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EIHS Workshop: Crossing Boundaries in Environmental History

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How have various historical actors understood their embodied relationship with the environment? Reflecting on the scholarship of Julia Adeney Thomas—and particularly her essay, “Who is the ‘we’ endangered by climate change?”—our panel will consider this question and more from diverse historical perspectives. We will discuss Carolingian descriptions of climate change, Buddhist reincarnation in medieval Japan, as well as twentieth-century American and British literary depictions of polar landscapes. The panel will address some of the ways in which changes in the relationship between human bodies and their environments may alter our ability to establish historical continuity with people of the past.

Precirculated Paper: Thomas, Julia Adeney. (2016). Coda: Who is the 'we' endangered by climate change? In Fernando Vidal and Nélia Dias (Eds.), Endangerment, Biodiversity and Culture (pp. 241-260). London: Routledge.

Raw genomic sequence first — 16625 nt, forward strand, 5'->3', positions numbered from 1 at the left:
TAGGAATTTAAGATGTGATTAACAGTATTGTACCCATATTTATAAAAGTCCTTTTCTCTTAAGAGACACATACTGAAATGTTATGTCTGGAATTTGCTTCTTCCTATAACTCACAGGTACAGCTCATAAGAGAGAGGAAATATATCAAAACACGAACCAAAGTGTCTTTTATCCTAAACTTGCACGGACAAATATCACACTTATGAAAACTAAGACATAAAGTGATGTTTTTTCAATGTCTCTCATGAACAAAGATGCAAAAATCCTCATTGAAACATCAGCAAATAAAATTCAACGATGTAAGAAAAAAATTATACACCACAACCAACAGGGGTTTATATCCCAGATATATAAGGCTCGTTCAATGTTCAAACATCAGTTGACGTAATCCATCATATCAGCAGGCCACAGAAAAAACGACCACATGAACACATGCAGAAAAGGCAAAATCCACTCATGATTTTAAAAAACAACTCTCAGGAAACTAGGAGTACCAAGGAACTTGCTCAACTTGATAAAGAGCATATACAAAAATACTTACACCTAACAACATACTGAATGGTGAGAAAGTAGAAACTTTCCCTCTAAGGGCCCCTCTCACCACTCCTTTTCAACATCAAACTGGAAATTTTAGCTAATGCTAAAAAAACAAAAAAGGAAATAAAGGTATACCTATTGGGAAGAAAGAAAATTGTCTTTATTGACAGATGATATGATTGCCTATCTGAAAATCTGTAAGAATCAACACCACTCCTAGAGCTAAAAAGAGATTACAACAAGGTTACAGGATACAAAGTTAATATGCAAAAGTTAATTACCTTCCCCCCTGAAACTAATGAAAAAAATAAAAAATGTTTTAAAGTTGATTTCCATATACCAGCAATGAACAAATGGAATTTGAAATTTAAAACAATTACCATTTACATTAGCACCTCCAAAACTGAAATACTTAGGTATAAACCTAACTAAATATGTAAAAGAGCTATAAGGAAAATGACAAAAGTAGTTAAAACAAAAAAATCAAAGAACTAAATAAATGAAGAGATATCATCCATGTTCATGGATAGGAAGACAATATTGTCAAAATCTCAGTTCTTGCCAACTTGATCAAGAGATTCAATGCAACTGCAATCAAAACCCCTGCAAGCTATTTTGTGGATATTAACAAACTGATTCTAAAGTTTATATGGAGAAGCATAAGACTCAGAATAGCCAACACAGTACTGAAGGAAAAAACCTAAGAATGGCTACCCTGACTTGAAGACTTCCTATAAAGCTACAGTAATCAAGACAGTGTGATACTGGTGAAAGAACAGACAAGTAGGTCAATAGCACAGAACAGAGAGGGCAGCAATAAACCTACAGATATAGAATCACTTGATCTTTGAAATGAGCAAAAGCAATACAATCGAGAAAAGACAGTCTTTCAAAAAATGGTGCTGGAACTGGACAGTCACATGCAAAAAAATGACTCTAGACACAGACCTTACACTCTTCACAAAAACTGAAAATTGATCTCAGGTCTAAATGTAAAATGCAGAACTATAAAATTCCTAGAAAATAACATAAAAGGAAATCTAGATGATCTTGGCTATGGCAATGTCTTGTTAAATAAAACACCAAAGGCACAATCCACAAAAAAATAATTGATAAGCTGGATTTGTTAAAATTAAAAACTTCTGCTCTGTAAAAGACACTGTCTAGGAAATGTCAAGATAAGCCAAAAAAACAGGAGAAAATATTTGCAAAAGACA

To receive a copy of the precirculated paper for this workshop, please email or pick up a printed copy at the Eisenberg Institute (1521 Haven Hall).

Panelists include:
Esther Ladkau, PhD Student, History, University of Michigan
David Patterson, PhD Candidate, History, University of Michigan
Matthew Villeneuve, PhD Student, History, University of Michigan
Perrin Selcer, chair, Assistant Professor, History, University of Michigan
Julia Adeney Thomas, commentator, Associate Professor, History, University of Notre Dame

Free and open to the public. Lunch provided.

This event is part of the Friday Series of the Eisenberg Institute for Historical Studies. It is made possible by a generous contribution from Kenneth and Frances Aftel Eisenberg.

Image: "barbs002" (Robert Kash, CC BY 2.0)
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When and Where

Map Tisch Hall - 1014

December 2017

12:00pm - 2:00pm

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